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Child Custody Laws in Colorado

Child Custody Laws in Colorado



Over the last ten years, Colorado’s child custody laws and regulations have evolved to reflect the state’s commitment to promoting the best interests of children in custody disputes. This article provides a comprehensive overview of key updates in Colorado’s child custody laws and regulations from 2013 to 2023.

2013: Best Interests Standard

   – Adoption of the best interests standard as the primary criterion in custody decisions.

2014: Shared Parenting Promotion

   – Promotion of shared parenting arrangements to foster the involvement of both parents.

2015: Parenting Plans Requirement

   – Introduction of mandatory parenting plans outlining custody, visitation

, and support arrangements.

2016: Child’s Wishes Consideration

   – Consideration of the child’s preferences in custody determinations based on maturity.

2017: Grandparent Visitation Recognition

   – Recognition of grandparent visitation rights in custody proceedings.

2018: Domestic Violence Protections

   – Strengthened provisions to protect children from exposure to domestic violence.

2019: Mediation Emphasis

   – Emphasis on mediation as a method to resolve custody disputes amicably.

2020: Virtual Visitation Acceptance

   – Acknowledgment of virtual visitation as a means for non-custodial parents to connect with their child.

2021: Military Deployment Consideration

   – Consideration of the impact of military deployment on custody arrangements.

2022: Child Support Integration

   – Integration of child custody and child support processes for consistency.

2023: Relocation Guidelines

   – Introduction of guidelines for parents seeking to relocate with their child, emphasizing stability.

Colorado’s continuous efforts to adapt child custody laws reflect the state’s dedication to the well-being of children and families. Staying informed about these changes is essential for parents and legal practitioners navigating custody matters.

Guide to Child Custody Laws in Colorado

Going through a divorce is very stressful, and dividing child custody can be moreso.  If you’re a Colorado parent, you need to understand the child custody laws in Colorado to have the best chance of getting the custody you want.  There are a number of myths and misconceptions surrounding child custody, and you need to have good information.  This guide will help you separate fact from fiction about child custody laws in Colorado, and make it easier for you to find more specific information on the kind of custody you seek.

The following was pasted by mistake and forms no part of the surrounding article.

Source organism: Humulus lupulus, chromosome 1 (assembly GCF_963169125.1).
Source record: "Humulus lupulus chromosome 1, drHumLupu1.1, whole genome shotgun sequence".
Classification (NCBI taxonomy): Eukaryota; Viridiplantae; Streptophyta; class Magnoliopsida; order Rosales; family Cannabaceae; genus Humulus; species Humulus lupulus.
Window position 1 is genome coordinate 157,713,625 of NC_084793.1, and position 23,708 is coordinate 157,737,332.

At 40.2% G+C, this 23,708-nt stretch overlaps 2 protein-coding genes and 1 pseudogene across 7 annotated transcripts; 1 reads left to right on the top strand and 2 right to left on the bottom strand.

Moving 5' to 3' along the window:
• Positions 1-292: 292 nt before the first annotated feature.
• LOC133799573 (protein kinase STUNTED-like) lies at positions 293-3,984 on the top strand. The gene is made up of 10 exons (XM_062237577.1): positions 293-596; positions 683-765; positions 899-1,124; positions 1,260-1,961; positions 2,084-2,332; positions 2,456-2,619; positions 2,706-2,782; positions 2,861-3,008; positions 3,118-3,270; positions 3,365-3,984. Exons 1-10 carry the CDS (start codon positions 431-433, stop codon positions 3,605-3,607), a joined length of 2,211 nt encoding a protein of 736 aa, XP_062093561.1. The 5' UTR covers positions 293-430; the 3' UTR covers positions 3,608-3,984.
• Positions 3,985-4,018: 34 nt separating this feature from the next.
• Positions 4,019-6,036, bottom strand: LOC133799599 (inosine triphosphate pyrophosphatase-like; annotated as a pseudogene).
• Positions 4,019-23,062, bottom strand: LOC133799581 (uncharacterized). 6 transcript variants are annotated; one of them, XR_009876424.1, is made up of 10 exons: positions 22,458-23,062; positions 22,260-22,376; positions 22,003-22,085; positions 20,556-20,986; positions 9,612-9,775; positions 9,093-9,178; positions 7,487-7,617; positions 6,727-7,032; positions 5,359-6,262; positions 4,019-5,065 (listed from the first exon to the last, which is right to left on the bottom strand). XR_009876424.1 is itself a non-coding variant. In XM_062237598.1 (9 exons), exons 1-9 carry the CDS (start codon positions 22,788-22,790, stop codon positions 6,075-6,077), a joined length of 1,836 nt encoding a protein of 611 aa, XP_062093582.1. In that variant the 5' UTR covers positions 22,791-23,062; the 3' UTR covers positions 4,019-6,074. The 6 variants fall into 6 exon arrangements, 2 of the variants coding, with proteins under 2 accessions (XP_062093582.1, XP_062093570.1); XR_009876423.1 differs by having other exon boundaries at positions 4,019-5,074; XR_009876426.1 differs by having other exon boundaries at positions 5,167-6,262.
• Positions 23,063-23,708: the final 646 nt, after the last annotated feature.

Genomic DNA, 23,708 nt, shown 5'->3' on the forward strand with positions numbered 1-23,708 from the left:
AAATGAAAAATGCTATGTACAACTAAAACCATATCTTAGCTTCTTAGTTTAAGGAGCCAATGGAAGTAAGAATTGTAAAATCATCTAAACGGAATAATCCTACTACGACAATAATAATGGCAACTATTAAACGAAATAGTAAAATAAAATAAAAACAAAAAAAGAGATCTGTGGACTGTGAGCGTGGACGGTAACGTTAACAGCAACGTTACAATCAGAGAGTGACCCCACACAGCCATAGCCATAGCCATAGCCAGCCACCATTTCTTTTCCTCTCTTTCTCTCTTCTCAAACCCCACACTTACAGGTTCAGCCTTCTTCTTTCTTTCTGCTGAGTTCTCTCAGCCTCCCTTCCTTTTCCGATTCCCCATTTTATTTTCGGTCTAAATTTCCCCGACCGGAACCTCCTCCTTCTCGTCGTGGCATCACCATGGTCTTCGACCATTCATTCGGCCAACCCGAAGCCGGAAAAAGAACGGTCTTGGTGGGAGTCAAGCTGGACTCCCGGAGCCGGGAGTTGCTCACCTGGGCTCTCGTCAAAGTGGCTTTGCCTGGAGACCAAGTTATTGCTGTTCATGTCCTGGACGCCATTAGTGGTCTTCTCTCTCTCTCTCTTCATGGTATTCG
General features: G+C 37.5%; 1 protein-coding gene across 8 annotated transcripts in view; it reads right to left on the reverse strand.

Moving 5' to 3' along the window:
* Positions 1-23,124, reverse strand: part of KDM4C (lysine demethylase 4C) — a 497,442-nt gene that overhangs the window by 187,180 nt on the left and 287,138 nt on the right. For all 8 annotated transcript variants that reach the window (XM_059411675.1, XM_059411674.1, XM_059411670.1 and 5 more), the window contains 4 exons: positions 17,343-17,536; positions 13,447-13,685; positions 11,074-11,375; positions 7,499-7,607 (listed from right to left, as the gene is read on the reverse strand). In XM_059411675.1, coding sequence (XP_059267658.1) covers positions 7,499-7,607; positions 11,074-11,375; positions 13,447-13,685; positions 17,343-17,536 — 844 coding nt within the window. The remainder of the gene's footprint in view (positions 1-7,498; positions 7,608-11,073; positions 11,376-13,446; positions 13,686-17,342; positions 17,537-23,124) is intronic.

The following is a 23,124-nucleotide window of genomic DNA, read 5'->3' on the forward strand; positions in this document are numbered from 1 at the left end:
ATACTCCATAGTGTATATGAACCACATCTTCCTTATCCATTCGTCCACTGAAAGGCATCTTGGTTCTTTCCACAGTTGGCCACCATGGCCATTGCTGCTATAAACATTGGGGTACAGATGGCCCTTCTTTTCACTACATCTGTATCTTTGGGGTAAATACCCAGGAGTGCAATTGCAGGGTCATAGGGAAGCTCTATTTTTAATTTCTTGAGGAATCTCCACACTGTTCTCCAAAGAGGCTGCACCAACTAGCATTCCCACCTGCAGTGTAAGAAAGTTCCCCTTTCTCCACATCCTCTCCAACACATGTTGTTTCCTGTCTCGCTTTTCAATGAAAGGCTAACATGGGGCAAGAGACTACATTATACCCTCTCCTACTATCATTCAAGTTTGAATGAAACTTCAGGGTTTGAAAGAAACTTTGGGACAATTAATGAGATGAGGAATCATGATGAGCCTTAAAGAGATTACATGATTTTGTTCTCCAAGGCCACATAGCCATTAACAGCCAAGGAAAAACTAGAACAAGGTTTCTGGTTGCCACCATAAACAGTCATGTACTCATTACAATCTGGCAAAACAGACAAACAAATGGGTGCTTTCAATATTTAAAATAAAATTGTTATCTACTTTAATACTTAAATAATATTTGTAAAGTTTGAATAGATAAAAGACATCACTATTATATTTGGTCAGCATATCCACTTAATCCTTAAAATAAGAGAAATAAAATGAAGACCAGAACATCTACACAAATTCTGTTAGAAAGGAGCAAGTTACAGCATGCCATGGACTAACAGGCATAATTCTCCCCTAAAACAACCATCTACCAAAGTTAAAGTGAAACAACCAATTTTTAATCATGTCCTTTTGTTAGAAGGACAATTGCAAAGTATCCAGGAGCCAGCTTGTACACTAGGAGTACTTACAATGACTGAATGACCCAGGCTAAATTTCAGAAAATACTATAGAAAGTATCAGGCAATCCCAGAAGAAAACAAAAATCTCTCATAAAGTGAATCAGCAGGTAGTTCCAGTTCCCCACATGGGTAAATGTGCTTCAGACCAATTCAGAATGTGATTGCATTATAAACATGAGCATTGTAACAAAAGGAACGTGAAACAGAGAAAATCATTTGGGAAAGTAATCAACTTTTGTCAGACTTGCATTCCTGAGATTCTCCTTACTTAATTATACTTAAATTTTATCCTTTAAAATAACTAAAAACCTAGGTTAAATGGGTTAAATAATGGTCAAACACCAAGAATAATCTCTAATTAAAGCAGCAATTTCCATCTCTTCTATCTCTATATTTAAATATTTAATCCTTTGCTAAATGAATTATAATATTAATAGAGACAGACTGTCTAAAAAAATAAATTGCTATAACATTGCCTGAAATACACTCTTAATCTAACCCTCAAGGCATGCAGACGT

Myths About Child Custody Laws in Colorado

Many people believe things about child custody laws that simply aren’t true.  Usually, these myths were true in the past or are law in another state.  One of the biggest myths is that fathers are ineligible to parent very young children unless the mother is unfit.  This is not true: according to child custody laws in Colorado, even very young children can be placed with their mother or father, whichever seems to be in the best interest of the child.

This is more often the mother for small children, but only because mothers tend to take care of younger children more and have a closer relationship with them.  If the father has been the primary caregiver, he is likely to be awarded custody based on child custody laws in Colorado.

In fact, “in the best interest of the child” is the only metric that Colorado courts use to make custody determinations.  Another myth is that children 14 or older can decide for themselves who to live with.  While children’s preferences for one parent or another are taken into account by the judge, child custody laws in Colorado do not permit any child to choose their custody arrangement.

Joint Custody

When parents in Colorado say that they have joint custody, it does not necessarily follow that a child splits all their time equally.  Many joint custody arrangements do manage to have equal time, but if parents live further apart or cannot figure out an equal time arrangement that works for them and their children, one parent will get primary physical custody.

While in this situation, one parent will live with the child significantly more often, child custody laws in Colorado mandate that both parents in a joint custody arrangement have a say in the child’s religious and educational upbringing as well as medical and dental care.

Sole Custody

If parents have a hard time agreeing, or if one parent has issues that the court sees as making them unfit for joint custody, a judge may award sole custody to one parent.  When a parent has sole custody, they no longer have to consult the other parent to make critical decisions about their child according to child custody laws in Colorado.

Parenting Time

Parenting time is what used to be referred to as “visitation.”  Child custody laws in Colorado give a right to parenting time to any parent without primary physical custody of their child.  If the judge feels one parent may pose a safety threat to a child, the visitation awarded may be supervised.